Article I: Responsibilities
In carrying out their responsibilities as professionals, individuals should
exercise sensitive professional and moral judgments in all their activities.
Judgment recovery professionals perform an essential role in society. Consistent with that role, they have responsibilities to all those who utilize their services. Professionals also have a continuing responsibility to cooperate with each other to improve the business of judgment recovery, maintain the public's confidence, and carry out the profession's special responsibilities for self-governance. The collective efforts of all professionals are required to maintain and enhance the traditions of the profession.
Article II: The Public Interest
Judgment recovery professionals should accept the obligation
to perform in a way that will serve the public interest, honor the
public trust, and demonstrate commitment to professionalism.
1) A distinguishing mark of any profession is acceptance of its responsibility to the public. The judgment recovery profession's public consists of judgment creditors, judgment debtors, the court system, the legal profession, and others who rely on the objectivity and integrity of judgment recovery professionals. This reliance imposes a public interest responsibility on judgment recovery professionals. The public interest is defined as the collective well-being of the community of people and institutions the profession serves.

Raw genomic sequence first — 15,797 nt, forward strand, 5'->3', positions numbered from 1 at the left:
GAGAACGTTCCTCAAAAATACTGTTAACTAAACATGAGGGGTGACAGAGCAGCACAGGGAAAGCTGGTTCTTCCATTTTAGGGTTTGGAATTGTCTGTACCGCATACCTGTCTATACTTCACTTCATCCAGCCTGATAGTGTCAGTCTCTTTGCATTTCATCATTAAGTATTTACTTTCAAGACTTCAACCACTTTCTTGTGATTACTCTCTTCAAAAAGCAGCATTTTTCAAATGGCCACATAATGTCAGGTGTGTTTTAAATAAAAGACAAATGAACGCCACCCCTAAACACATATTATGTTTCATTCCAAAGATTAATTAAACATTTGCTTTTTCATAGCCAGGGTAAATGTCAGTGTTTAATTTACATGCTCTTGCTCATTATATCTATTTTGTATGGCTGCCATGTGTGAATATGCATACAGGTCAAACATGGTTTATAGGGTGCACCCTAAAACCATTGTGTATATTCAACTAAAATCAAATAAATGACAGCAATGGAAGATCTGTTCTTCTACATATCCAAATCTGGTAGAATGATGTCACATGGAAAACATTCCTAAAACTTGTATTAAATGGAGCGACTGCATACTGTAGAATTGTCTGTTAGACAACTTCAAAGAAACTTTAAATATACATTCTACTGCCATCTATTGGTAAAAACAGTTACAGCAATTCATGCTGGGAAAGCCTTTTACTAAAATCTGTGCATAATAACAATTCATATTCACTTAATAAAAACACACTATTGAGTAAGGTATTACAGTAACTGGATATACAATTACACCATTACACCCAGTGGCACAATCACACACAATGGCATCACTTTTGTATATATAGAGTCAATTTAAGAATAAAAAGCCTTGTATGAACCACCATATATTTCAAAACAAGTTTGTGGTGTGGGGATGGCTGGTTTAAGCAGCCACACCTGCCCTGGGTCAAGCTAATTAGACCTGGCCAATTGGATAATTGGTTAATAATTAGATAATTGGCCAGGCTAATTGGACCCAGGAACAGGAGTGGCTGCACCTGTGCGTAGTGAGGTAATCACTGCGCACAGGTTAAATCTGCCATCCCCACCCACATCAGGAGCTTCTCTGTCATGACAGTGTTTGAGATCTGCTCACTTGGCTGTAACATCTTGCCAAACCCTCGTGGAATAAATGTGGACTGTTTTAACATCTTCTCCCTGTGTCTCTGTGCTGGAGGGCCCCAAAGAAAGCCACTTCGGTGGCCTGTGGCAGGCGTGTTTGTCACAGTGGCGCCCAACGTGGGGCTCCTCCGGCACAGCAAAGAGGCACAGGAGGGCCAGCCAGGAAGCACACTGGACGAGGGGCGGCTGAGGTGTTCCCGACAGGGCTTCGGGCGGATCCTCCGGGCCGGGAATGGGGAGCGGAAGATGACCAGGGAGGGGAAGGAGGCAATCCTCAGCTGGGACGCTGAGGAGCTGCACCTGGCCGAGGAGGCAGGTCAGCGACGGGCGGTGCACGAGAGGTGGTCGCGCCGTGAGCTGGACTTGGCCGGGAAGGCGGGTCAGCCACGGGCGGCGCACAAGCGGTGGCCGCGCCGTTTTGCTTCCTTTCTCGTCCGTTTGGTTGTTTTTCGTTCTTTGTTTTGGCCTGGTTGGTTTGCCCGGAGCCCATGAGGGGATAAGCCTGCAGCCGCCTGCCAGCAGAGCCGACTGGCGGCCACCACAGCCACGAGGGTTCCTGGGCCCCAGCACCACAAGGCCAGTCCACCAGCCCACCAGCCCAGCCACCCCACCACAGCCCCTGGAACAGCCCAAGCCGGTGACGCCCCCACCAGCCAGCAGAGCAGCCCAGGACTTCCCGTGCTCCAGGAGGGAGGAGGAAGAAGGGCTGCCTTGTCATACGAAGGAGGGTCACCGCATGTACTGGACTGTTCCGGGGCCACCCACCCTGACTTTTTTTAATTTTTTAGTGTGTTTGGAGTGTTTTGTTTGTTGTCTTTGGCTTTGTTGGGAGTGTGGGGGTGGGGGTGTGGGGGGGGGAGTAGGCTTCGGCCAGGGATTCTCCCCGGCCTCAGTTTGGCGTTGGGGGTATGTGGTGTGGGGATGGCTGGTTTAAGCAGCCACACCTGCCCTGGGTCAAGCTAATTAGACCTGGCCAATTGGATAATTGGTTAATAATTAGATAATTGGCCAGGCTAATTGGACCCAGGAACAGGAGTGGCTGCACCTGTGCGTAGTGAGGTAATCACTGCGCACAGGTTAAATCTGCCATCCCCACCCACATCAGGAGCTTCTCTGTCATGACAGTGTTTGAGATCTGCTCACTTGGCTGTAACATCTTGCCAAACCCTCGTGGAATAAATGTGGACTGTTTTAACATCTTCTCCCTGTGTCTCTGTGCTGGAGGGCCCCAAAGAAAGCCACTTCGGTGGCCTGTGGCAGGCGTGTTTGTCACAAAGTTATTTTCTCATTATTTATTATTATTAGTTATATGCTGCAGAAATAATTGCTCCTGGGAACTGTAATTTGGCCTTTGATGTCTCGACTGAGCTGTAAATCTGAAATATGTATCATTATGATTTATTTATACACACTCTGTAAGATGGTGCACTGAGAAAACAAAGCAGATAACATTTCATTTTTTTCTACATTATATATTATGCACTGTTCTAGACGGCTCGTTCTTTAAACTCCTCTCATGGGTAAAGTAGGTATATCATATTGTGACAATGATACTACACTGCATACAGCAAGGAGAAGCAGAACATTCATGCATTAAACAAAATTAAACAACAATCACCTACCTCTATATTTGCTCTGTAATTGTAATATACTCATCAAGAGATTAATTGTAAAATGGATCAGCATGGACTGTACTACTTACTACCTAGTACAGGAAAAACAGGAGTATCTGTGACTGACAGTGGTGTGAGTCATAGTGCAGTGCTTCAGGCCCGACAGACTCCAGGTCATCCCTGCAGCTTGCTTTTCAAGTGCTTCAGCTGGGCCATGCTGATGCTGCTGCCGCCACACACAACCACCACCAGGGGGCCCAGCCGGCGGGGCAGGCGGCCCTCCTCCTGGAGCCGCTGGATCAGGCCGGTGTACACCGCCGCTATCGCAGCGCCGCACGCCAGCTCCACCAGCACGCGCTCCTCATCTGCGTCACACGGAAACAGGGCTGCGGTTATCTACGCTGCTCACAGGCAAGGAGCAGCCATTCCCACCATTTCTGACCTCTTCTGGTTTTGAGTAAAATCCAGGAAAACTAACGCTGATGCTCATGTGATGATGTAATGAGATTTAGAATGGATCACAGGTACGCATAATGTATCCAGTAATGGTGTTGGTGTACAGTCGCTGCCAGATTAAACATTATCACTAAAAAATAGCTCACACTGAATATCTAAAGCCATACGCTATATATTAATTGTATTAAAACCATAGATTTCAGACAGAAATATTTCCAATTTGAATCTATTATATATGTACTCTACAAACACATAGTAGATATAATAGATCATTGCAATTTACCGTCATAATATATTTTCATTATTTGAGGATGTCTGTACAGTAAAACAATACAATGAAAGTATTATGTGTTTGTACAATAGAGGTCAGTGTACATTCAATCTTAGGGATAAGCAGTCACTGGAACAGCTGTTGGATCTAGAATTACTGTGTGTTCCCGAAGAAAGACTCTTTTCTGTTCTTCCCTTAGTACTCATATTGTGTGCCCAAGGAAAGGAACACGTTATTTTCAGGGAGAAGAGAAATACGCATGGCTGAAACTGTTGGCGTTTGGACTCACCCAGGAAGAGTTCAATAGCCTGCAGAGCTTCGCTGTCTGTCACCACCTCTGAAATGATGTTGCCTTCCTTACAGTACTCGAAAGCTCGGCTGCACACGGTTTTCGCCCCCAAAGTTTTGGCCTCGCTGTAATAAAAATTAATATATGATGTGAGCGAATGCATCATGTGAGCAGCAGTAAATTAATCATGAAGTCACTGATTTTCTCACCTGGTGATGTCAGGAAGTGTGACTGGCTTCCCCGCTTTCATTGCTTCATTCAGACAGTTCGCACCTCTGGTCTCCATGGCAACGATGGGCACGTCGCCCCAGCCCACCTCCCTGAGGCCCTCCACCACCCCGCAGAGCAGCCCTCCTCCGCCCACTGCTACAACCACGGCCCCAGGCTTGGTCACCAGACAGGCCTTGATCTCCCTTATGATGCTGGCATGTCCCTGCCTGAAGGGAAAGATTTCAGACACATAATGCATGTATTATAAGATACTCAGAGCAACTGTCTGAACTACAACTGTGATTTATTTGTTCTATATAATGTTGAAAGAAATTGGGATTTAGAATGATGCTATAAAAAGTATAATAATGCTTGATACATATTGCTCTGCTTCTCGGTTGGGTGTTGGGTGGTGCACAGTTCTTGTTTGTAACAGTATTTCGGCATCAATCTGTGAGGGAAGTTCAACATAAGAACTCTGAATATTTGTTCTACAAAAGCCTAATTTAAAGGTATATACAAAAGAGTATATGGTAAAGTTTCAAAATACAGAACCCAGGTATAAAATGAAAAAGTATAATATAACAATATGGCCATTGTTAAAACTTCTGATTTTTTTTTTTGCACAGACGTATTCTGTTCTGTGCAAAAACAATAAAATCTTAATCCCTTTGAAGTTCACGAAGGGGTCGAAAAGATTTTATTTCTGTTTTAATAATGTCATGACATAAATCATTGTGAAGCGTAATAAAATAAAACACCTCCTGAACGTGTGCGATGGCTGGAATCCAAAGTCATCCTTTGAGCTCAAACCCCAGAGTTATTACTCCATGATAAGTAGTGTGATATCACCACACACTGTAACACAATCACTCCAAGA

2) In discharging their professional responsibilities, judgment recovery professionals may encounter conflicting pressures from among each of those groups. In resolving those conflicts, the judgment recovery professional should act with integrity, guided by the precept that when individuals fulfill their responsibility to the public, everyone's interests are best served.
3) Those who rely on judgment recovery professionals expect them to discharge their responsibilities with integrity, objectivity, due professional care, and a genuine interest in serving the public -- all in a manner that demonstrates a level of professionalism consistent with these Principles of the Code of Ethics.
4) Judgment recovery professionals commit themselves to honor the public trust. In return for the faith that the public reposes in them, judgment recovery professionals should seek continually to demonstrate their dedication to professional excellence.
Article III: Integrity
To maintain and broaden public confidence,
judgment recovery professionals should perform
all responsibilities with the highest sense of integrity.
1) Integrity is an element of character fundamental to professional recognition. It is the quality from which the public trust derives and the benchmark against which a judgment recovery professional must ultimately test all decisions.